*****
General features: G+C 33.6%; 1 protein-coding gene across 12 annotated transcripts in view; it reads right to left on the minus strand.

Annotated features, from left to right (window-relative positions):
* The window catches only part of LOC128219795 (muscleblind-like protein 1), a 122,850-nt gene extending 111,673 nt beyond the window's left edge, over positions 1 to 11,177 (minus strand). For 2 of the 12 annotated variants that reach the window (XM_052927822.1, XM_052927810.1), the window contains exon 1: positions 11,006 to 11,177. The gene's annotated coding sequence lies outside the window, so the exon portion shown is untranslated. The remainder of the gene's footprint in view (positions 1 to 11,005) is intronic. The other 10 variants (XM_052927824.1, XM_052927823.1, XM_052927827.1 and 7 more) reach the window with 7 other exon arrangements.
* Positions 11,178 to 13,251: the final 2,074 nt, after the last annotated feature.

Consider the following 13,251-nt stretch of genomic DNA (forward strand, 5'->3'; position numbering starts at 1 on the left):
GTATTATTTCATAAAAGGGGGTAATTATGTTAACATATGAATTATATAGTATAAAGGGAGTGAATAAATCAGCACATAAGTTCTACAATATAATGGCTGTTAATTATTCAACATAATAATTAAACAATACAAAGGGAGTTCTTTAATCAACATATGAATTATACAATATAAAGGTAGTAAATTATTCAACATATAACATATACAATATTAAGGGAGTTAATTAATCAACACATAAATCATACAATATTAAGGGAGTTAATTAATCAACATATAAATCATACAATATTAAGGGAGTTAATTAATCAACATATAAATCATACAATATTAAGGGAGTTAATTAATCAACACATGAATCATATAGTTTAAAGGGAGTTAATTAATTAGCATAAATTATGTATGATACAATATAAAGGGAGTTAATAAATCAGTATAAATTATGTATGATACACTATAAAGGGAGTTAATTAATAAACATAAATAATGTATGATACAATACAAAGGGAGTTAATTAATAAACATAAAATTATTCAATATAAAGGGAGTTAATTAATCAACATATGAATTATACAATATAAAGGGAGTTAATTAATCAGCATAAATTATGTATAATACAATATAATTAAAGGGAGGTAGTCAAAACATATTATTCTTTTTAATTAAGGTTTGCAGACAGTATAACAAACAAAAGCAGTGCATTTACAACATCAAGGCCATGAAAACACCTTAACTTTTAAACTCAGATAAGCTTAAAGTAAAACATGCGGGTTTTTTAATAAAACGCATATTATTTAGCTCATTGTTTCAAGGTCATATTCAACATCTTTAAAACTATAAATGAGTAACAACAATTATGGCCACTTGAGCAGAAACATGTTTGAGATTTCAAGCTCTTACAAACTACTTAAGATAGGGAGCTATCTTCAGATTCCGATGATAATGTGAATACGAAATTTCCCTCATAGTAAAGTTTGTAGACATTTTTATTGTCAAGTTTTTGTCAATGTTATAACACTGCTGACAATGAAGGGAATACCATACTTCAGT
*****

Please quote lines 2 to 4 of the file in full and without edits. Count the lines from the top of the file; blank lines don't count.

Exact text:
Annotated features, from left to right (window-relative positions):
* The window catches only part of LOC128219795 (muscleblind-like protein 1), a 122,850-nt gene extending 111,673 nt beyond the window's left edge, over positions 1 to 11,177 (minus strand). For 2 of the 12 annotated variants that reach the window (XM_052927822.1, XM_052927810.1), the window contains exon 1: positions 11,006 to 11,177. The gene's annotated coding sequence lies outside the window, so the exon portion shown is untranslated. The remainder of the gene's footprint in view (positions 1 to 11,005) is intronic. The other 10 variants (XM_052927824.1, XM_052927823.1, XM_052927827.1 and 7 more) reach the window with 7 other exon arrangements.
* Positions 11,178 to 13,251: the final 2,074 nt, after the last annotated feature.